The displacement of over 50,000 Palestinians from Syria into Lebanon has compounded the problem. UNRWA’s funding shortage is so acute that from July it will suspend housing assistance to Palestinians from Syria in Lebanon, while the government remains reluctant to permit refugees to upgrade the camps.

Afraid to encourage assimilation and upset the delicate balance between the country’s many different Muslim and Christian communities, the government maintains that improving camp life would threaten Palestinians’ “right to return” to their homeland.

Sitting on a chair behind her three children, Amal – herself from Syria – held her husband’s I.D. card in the palm of her hand. Placing it on the table next to her own, she wondered how she could possibly support her children without him.

“I can’t go back to Syria,” she said, despondently. “I hope to find someone to help us here.”

A flock of pigeons swoop of the heart of Bourj al-Barajneh at dusk

A flock of pigeons swoop of the heart of Bourj al-Barajneh at dusk

(Source / 01.06.2015)

Israeli occupation killed 3, arrested 352 in May

Among the 352 arrests, 14 females and 50 minors, including nine year olds

Israeli occupation forces killed three Palestinians, arrested 352 others during May, report said on Monday.

Arrest campaigns, carried out by the Israeli occupation forces, accompanied with house inspection, property confiscation, child and woman abuse and other forms of aggression

Days of Palestine, West Bank –Israeli occupation forces killed three Palestinians, arrested 352 others during May, report said on Monday.

The report issued by Ahrar for human rights and prisoners studies. It monitored Israeli violations against Palestinians in Jerusalem, the West Bank and the Gaza Strip.

According to the report, freed prisoner Rami Shalameesh, 36, was injected unknown drugs inside Israeli prisons in 2006 that caused him sever disorders, doctors said, led to his death.

Omran abu-Dheem, 41, was shot by the Israeli police after unintentional collusion of his car and Said al-Nadi, 50, succumbed to wounds he had during last summer’s Israeli offensive on Gaza.

Regarding the arrests, the report said that the occupation arrested 14 female Palestinian citizens and 50 minors. Most of the arrests took place in Jerusalem.

Among the males arrested, the report said, two fishermen, whom the Israeli occupation attacked their fishing boat off the Gaza coast and arrested them and a trader, who was arrested at Eretz Crossing.

(Source / 01.06.2015)

Turkey to finance the construction of 20 apartment buildings in Gaza

File photo of Palestinian homes and buildings destroyed by Israeli airstrikes.

File photo of Palestinian homes and buildings destroyed by Israeli airstrikes

Turkey will finance the construction of 20 residential buildings to host families whose homes were destroyed during the last Israeli war on the Gaza Strip, a Turkish official has announced.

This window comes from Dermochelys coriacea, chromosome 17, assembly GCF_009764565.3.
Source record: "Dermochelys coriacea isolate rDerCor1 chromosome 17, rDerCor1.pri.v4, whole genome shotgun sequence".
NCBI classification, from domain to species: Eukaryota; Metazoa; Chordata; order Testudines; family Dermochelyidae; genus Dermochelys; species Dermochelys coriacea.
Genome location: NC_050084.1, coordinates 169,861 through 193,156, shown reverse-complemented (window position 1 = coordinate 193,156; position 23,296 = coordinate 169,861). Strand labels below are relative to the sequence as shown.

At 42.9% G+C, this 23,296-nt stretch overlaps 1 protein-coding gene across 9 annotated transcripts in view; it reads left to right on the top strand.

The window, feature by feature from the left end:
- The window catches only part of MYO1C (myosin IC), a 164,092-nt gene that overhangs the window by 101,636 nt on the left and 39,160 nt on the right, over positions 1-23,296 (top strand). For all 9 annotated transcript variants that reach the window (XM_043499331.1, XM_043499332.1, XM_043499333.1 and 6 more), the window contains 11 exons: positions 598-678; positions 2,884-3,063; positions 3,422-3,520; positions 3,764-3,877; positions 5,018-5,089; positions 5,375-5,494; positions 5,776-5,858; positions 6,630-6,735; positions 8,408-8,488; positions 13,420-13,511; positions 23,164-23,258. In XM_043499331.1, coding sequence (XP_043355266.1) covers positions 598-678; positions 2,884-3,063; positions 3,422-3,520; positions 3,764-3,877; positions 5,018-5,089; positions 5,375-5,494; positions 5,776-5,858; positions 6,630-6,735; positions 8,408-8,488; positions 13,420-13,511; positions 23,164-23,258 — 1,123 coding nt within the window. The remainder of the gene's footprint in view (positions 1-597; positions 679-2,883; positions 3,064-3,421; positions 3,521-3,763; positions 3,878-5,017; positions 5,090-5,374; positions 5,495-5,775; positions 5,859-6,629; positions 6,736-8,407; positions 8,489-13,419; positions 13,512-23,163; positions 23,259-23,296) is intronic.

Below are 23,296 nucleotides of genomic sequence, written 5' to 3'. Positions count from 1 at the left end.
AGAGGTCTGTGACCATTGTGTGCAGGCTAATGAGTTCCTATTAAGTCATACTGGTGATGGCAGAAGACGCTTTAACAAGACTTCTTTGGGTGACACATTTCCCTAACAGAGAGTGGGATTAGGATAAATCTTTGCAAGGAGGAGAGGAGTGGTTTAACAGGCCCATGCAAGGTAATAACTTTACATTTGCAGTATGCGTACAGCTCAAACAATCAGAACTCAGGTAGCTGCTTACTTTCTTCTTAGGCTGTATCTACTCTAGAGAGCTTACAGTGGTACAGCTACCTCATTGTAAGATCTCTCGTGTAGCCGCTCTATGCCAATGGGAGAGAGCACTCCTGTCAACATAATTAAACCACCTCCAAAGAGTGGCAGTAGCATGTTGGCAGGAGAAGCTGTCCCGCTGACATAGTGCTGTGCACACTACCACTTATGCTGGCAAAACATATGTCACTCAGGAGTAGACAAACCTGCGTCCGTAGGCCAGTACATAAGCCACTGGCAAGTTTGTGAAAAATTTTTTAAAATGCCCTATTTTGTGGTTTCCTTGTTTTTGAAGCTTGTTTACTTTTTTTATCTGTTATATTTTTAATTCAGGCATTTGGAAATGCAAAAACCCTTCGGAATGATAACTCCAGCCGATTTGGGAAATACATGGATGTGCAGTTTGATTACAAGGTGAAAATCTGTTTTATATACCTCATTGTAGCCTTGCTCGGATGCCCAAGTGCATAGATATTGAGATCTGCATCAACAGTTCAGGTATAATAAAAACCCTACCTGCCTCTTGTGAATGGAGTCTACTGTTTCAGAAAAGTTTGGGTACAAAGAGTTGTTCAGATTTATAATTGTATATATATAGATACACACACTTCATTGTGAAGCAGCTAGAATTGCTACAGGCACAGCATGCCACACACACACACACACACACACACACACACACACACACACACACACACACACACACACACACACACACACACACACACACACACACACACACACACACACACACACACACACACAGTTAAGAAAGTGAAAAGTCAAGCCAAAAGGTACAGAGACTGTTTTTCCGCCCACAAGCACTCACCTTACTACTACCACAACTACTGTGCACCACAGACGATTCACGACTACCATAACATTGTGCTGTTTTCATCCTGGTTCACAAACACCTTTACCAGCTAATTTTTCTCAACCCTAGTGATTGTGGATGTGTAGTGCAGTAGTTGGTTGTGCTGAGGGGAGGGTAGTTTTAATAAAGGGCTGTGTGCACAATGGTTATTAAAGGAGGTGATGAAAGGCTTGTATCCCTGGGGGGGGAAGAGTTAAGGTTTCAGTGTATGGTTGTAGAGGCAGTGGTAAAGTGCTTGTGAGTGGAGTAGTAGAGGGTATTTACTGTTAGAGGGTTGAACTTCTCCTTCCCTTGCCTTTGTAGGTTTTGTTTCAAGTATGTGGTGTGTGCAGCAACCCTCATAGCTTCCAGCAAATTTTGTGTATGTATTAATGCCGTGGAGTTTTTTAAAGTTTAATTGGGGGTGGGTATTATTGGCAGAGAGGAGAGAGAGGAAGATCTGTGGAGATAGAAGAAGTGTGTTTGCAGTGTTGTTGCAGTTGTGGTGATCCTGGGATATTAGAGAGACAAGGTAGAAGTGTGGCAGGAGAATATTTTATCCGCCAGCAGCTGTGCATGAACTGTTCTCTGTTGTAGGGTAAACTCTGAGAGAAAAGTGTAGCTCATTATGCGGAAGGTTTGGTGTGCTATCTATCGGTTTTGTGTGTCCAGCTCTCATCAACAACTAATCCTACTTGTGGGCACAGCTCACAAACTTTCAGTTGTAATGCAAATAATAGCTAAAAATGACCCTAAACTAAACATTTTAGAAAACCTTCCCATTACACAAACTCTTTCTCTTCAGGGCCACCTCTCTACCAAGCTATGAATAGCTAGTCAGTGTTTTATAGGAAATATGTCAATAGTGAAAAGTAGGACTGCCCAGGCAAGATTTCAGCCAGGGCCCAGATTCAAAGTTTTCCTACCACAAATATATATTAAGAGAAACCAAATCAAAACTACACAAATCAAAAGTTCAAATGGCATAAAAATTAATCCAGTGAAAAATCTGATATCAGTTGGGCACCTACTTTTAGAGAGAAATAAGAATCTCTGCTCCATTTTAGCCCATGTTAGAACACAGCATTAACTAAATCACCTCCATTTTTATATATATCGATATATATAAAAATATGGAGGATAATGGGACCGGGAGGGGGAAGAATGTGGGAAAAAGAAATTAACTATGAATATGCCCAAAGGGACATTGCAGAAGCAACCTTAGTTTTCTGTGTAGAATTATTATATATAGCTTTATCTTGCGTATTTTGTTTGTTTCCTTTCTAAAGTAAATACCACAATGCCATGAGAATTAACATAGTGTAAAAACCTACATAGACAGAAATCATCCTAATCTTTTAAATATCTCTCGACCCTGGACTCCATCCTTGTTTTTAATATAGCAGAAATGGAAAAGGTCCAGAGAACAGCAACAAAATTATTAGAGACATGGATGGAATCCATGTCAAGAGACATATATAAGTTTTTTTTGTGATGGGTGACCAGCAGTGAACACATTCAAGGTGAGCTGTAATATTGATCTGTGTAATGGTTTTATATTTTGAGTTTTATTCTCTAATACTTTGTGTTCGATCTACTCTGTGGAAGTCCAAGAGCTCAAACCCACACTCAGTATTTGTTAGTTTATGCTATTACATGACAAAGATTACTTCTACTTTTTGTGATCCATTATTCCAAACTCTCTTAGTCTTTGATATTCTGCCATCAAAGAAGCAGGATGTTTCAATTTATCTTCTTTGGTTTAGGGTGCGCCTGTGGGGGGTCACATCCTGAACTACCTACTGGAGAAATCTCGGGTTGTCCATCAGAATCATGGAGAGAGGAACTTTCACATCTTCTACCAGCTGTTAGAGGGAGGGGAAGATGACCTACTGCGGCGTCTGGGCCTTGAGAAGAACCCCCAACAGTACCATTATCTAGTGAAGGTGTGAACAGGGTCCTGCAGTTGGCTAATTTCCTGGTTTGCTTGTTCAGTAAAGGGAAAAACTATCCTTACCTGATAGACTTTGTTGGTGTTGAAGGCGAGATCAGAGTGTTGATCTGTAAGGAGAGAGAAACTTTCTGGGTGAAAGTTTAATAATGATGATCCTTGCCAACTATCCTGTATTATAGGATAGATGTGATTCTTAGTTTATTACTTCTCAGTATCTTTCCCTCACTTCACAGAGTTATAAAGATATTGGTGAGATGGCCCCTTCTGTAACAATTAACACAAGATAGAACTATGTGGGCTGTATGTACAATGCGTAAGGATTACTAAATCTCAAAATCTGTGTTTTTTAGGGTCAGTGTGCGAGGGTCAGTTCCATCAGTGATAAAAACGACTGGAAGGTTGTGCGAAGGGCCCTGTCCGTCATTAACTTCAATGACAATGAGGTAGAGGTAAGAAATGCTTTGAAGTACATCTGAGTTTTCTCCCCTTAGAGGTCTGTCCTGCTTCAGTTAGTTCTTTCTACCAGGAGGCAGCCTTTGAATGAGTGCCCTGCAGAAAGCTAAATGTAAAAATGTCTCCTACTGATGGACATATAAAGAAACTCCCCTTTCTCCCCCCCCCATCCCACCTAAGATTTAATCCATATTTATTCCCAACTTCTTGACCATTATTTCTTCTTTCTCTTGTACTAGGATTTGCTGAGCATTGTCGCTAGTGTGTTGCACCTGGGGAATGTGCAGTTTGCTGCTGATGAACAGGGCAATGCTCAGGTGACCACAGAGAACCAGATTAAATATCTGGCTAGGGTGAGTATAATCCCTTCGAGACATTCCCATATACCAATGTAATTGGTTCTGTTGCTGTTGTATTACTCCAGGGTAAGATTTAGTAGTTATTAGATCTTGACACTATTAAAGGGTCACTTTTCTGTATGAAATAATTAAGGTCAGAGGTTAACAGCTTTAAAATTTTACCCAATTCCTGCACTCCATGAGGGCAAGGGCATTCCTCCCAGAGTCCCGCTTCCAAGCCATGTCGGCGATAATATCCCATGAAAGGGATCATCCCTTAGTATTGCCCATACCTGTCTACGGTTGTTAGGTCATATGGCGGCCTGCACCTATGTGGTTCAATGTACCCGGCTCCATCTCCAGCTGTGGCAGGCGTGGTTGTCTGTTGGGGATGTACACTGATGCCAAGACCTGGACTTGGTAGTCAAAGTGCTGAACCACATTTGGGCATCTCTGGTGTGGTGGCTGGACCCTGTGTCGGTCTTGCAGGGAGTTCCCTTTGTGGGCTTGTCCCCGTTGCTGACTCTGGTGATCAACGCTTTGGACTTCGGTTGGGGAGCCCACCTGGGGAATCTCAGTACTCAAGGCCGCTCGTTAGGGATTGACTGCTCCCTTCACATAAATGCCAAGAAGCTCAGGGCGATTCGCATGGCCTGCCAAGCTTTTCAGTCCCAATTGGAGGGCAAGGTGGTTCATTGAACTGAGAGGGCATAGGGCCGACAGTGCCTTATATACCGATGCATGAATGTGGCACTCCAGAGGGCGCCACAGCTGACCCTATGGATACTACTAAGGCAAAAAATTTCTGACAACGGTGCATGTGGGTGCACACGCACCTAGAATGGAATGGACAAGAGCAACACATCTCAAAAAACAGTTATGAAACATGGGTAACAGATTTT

The representative of the Turkish Cooperation and Development Agency (TIKA), Bulent Korkmaz, told Anadolu news agency on Sunday that TIKA will finance the construction of 20 apartment buildings, amounting to 340 units on a total area of ​​19 dunums (0.019 km2) in Gaza.

The Turkish official, who visited Gaza on Sunday to participate in a mass wedding ceremony funded by the Turkish government, explained that the buildings will be constructed in the Valley of Gaza, a village south of Gaza City.

On Sunday, 2,000 Palestinian couples celebrated their union in a mass wedding ceremony funded by the Turkish Ministry of Religious Affairs in cooperation with TIKA at a cost of $4 million.

The Turkish Consul in Jerusalem, Mustafa Sarnic, announced last week that Turkey has provided $369 million worth of assistance to the Gaza Strip during the past ten years.

He told reporters at his residence in Jerusalem that Turkey provided urgent development aid to Palestine and Gaza in 2014 alone amounting to $34.7 million, as well as other emergency aid worth $24.5 million.

“Turkish civil society organisations provided $9.4 million in aid development, in addition to $7.7 million for emergency assistance to others, bringing the total figure to $76.3 million provided in 2014,” the Turkish Consul added.

(Source / 01.06.2015)

Syrian Coalition Calls on Friends and International Coalition to Stop ISIS’s Advance on Aleppo

President Khoja urgently appeals to neighboring countries to coordinate amongst themselves in light of the inaction of the international community, and to act as one hand and intervene immediately to prevent their neighbor Syria from turning into a hotbed for the worst kinds of terrorism.